Kiku by Oppressed by the Line reviewed by TexturaTextura review Kiku by Oppressed by the Line.
In addition to its electronic and shoegaze pop dimensions, there’s also a synth-heavy “robot music” quality to Thompson’s music but such a label can err in underacknowledging the personality and warmth that humanizes the Oppressed By The Line sound.
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The Silent Ballet on “Oppressed by the Line – Kiku”The Silent Ballet post their thoughts on the newest Oppressed by the Line record, “Kiku”.
A fictional account of an album’s creation:
The artist sits silently among stacks of novella and memorabilia in a silent room. Very little light is present in the room save that given off by a few weak bulbs placed in corners. His movements are slow and careful as he reaches for a knob half hidden underneath a sheaf of papers. Suddenly the room seems to come alive in spite of itself: life despite dust. A chorus of dulcimers dance atop liquid xylophone strikes. The artist manipulates another creaky knob and the addictive introduction begins filling with other sounds like an opened dam. Moved by his own creation of dub drums and Utopian organs, he begins repeating a mantra into an echo chamber repeatedly, “Do you know how far I’ve come to be with you? Clarity escapes me.” The layering of elements is so pleasant it is repeated several times; the artist can’t help being pleased with its beauty.
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Kiku gets props from Coast is ClearKiku gets props from a German indie-pop blog, Coast is Clear. The translation below is terrible, and doesn’t really make much sense. Also, while I’m good friends with Ben and Rob from Epic 45, they didn’t actually have anything to do with the production of this record. If that’s even what it’s saying….? A proper translation would be welcome, any volunteers?:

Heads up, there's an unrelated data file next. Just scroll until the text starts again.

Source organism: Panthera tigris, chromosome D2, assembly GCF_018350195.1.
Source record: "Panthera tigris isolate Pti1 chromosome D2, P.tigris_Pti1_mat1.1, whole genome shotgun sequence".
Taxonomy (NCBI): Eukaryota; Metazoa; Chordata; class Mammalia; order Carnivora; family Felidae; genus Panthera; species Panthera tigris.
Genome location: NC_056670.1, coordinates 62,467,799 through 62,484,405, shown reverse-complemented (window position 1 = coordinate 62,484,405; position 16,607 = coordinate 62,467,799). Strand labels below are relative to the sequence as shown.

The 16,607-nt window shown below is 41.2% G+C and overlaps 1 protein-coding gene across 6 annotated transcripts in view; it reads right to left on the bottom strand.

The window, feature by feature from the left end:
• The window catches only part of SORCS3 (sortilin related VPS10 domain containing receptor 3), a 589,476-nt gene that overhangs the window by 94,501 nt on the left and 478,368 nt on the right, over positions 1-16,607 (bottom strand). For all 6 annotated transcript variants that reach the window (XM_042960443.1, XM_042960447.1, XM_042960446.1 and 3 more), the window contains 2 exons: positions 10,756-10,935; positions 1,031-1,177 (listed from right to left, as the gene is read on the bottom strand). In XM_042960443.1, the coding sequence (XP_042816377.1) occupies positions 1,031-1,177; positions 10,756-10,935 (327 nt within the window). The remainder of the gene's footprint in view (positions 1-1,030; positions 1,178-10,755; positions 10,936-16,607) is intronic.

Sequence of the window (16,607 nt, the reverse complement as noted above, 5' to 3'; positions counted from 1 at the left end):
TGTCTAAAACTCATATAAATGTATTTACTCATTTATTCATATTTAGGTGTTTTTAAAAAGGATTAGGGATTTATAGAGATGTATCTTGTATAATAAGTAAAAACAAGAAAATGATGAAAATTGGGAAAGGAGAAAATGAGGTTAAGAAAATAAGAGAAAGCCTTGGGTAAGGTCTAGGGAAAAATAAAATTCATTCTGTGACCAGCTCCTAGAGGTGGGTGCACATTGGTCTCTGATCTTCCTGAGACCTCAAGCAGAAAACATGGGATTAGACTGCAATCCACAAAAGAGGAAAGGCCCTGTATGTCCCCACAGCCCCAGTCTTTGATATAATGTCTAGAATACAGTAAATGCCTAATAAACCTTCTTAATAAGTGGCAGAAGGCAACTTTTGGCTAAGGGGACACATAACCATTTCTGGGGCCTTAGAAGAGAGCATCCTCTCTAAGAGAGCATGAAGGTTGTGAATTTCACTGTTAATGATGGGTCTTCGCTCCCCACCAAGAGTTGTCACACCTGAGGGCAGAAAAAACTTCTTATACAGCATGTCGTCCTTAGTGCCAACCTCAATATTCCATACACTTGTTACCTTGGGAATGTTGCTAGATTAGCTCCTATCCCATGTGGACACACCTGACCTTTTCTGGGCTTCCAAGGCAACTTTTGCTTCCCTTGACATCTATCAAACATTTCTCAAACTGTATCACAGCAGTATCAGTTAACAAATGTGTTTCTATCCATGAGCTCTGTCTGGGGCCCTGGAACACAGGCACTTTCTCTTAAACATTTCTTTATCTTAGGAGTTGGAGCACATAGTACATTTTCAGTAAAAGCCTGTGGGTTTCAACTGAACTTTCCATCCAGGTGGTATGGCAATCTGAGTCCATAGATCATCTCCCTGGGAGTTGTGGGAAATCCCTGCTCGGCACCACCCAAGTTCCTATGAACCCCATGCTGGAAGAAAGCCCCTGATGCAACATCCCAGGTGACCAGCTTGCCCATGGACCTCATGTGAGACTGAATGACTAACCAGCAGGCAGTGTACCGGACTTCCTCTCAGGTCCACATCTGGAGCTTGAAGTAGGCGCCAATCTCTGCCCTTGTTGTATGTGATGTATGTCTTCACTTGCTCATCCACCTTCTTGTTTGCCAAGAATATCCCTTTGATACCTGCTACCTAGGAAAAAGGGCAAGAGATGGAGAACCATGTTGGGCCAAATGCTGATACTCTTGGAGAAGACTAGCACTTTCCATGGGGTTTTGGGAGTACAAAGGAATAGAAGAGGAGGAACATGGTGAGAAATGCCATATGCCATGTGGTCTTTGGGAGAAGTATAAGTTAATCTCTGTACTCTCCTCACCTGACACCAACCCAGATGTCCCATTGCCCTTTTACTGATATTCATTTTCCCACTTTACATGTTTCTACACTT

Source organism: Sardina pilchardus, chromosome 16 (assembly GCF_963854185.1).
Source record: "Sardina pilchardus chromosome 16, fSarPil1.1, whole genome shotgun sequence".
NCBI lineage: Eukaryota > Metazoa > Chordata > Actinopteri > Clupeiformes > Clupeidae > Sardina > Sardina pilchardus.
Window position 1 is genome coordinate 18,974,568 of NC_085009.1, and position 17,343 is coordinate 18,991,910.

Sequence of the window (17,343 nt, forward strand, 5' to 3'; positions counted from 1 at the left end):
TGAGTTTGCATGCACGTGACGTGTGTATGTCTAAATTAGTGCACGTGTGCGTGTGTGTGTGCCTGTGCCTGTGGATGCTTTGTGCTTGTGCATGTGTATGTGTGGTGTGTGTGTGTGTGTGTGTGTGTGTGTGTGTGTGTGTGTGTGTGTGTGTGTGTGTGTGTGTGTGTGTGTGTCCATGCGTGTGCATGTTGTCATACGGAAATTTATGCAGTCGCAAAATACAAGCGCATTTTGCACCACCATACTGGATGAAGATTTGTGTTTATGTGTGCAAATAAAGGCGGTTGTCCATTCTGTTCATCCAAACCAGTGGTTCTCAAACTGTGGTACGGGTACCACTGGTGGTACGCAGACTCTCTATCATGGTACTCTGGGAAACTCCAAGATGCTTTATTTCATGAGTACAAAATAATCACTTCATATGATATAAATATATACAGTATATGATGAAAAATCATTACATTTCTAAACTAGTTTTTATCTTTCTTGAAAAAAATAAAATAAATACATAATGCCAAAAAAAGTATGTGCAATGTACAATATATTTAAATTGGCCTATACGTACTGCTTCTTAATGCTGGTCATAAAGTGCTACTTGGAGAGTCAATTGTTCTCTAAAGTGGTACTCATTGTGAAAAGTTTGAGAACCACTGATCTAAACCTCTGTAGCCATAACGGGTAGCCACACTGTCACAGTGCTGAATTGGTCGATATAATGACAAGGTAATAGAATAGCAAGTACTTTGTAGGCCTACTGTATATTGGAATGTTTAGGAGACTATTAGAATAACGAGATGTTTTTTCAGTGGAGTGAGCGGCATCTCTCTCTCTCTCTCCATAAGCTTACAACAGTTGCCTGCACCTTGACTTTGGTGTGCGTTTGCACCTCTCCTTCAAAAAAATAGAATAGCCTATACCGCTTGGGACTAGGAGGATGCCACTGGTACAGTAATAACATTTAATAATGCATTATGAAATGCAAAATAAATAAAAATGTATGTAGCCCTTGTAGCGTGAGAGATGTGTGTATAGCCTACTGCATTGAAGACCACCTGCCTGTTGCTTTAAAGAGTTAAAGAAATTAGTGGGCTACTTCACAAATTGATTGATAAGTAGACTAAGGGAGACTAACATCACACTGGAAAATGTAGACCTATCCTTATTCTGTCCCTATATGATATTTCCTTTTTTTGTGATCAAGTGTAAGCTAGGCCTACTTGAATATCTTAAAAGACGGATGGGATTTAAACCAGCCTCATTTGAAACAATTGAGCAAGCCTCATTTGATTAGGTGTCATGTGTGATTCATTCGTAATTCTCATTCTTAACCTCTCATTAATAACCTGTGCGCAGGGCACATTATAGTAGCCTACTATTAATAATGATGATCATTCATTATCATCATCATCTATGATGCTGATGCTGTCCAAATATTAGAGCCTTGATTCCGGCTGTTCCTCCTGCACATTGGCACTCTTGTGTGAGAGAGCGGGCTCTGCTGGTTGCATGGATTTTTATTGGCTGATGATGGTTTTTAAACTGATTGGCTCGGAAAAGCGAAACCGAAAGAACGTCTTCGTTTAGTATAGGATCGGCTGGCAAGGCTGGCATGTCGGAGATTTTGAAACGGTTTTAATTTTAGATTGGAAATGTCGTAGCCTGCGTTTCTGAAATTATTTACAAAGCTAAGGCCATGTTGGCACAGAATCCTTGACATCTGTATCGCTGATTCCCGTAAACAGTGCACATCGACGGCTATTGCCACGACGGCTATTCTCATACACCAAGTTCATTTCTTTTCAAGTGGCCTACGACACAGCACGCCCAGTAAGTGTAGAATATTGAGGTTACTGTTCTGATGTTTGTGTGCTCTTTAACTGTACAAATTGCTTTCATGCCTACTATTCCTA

[begin awful auto-translation]
Jon Thompson from Texas has a very obvious penchant for light, floating arrangements, sound landscapes, both ambient as well as comforting Shoegazefreunden showers on the back should be chasing. The project has its Oppressed by the Line with skin and hair prescribed. On AC30 appeared a while ago his debut EP “The cause of the color” and the “soft focus” followed, from the 2nd June, the new album “Kiku” on the shelves (produced by people from the Epic45 environment) and waits for listeners who like to leave this Dreampopgefilde away. And who would not?
[end awful auto-translation]
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“Oppressed by the Line – Kiku” is this music?Is this music ponders the influence of travel on music while reviewing the newest Oppressed by the Line disc:
This is an interesting one. Before I started reviewing music, I didn’t realise the full extent of travelling on music. I’ve since reviewed some CDs based on the premise of journeying, this time through Japan. I immediately think of ‘Lost In Translation’ (ergot, Scarlett Johansson, so thanks!), of Tokyo landscapes, train journeys past rice fields and other stuff and I think I’m in the right territory.
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Oppressed by the Line’s Kiku reviewed by Albatross_2/Stereoworld.grThis review will apear in the Greek language publication Stereoworld.gr, but you can read the English language version @ Albatross_2:
As I read in the press release Thompson inspired Kiku by lovely sunsets, mountainous landscapes and city lights while on holiday in Japan. His experience in the Land of the Rising Sun is depicted in the opener Mountain Mist where a subtle Taiko drum beat and colorful xylophone ringings give way to warm organic melodies and glitchy sound effects. Sunset from the 16th Floor is a two minute instrumental piece of blissed-out ambience that nicely unrolls the carpet for the pop gem that is Paper Cranes. Displaying a nostalgic summery feeling Paper Cranes shines and sparkles with its joyful harmonies and a catchy chorus before ending up into a haze of swirling guitars. Imagine Field Mice meeting My Bloody Valentine, this track is dangerously infectious. Elsewhere Thompson’s echoed vocals add a spacey feel to the Shoegaze-laden synths of One Thousands Red Stars while the up tempo beats and textured electronic noises of Shinkansen find him venturing into dance territory.